People have strong preferences to pick leaders similar to them instead of on merit.

But why?

Why does race and religion matter in politics? Why in most other things we care about what's best. Yet in politics, we seem not only care about the quality of the offer, but normally irrelevant things, such as the race of the producer.

People call it identity politics. People pick those similar to them instead of what max out their interests.

  • 3
    I have cut a lot out of this question in an attempt to make it less of a rant. I think there is an interesting question here, but it was not asked in a way that will attract high quality answers.
    – James K
    Commented Mar 25, 2018 at 17:50
  • Perhaps this would be a better question for a psychology site. Though we have evidence from recent US elections that it's hardly a universal tendency.
    – jamesqf
    Commented Mar 25, 2018 at 18:42
  • It is or it isn't? Race and religions play a major role in last Jakarta election
    – user6063
    Commented Mar 25, 2018 at 18:59

2 Answers 2


Political leaders are representatives. They are not just administrators creating a "product". Part of their role is to express their voter's opinions in government.

Because of this people want a person who shares their opinions on a range of matters. They want a person who thinks and feels the same as they do. It is unsurprising that a white businessman in America would think that another white businessman would share his thoughts and opinions. Similarly, a black christian teacher may feel that another black christian teacher would be a better representative, as they would share the experience of racial discrimination, have a similar set of moral viewpoints and a similar opinion on the role of education in society.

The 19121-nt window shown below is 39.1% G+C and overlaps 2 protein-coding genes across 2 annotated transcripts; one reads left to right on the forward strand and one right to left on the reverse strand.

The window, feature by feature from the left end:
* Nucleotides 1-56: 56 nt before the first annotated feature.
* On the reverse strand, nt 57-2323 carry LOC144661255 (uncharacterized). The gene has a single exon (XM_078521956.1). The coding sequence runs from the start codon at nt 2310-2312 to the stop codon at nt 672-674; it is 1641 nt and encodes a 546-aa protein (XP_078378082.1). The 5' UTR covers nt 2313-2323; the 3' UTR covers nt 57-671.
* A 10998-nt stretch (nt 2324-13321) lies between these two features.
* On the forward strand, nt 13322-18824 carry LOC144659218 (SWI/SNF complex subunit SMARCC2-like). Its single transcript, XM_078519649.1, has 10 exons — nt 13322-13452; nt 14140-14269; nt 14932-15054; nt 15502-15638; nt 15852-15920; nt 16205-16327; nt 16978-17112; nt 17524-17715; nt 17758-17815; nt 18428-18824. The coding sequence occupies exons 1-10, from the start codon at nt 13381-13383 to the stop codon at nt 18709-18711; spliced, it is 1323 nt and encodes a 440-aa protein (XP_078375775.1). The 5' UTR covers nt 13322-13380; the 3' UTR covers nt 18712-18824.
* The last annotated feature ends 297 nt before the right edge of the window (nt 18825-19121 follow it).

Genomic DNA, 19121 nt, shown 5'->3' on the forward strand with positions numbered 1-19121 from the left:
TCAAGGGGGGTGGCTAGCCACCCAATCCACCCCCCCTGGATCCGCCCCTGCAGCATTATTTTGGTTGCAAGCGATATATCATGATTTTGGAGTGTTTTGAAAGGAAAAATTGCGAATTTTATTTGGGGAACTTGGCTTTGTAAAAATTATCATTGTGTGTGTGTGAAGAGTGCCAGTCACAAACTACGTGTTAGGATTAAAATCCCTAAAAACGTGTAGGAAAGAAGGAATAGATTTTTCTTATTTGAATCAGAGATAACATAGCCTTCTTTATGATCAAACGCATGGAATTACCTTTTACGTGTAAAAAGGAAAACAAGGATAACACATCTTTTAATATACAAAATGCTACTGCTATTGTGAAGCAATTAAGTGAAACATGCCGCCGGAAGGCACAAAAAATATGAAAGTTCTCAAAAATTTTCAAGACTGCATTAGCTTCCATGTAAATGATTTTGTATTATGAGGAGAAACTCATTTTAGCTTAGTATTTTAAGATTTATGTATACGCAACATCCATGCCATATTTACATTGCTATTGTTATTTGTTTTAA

In Indonesia, it would be unsurprising if a Muslim felt that another Muslim would represent them better. It would be unsurprising if that voter considered religion as an important factor.

Other factors correlate with religion. For example abortion policy is an important issue in American politics. There is a correlation between some forms of Christianity and particular opinions on abortion. If you choose a representative based in part on their position on abortion, you will implicitly be choosing based on religion.

Essentially, choosing a representative is not like choosing a phone. Its not even like hiring an employee. Who is "best" is not an objective fact.

  • It's a very good answer. The thing is, say one guys is very corrupt but share the same religion. Say another is very efficient. It can build far more infrastructure with less budget. Most of the population of course want efficient governments. And yet they sill choose those similar to them. However, I think it should be a different questions.
    – user6063
    Commented Mar 25, 2018 at 18:13
  • Okay so it's okay to be racist in voting? That's how it works I guess.
    – user6063
    Commented Mar 25, 2018 at 18:25
  • 5
    If by "Okay" you mean I don't have the right to tell you how you decide to vote... then yes.
    – James K
    Commented Mar 25, 2018 at 18:28
  • 2
    "Okay so it's okay to be racist in voting?" Many things are "legal" without being morally correct. It is legal to be racist in voting.
    – Thern
    Commented Mar 26, 2018 at 8:07
  • I understand. Good answer.
    – user6063
    Commented Mar 26, 2018 at 11:22

Apart from the nice answer of James K, there is another, more subconcious factor: Similarity is seen - and felt - as sympathetic. It is known from behavioral studies (I will add a link later on if I have time) that white people find random white faces more sympathetic than black faces, and vice versa.

Note that it is not well known why this is the case. It may be genetic, but it may as well be a result of society and its often inherent racism. With religion, it is most probably a result of society, as long as people from different religion do not also look different.

However, since votings are often decided on an emotional rather than a rational basis, feelings of sympathy matter very strongly.

And yes, you may correctly say that this is stupid, and that people should reflect more about their voting reasons. But there remains a certain share of people who does not reflect about them.

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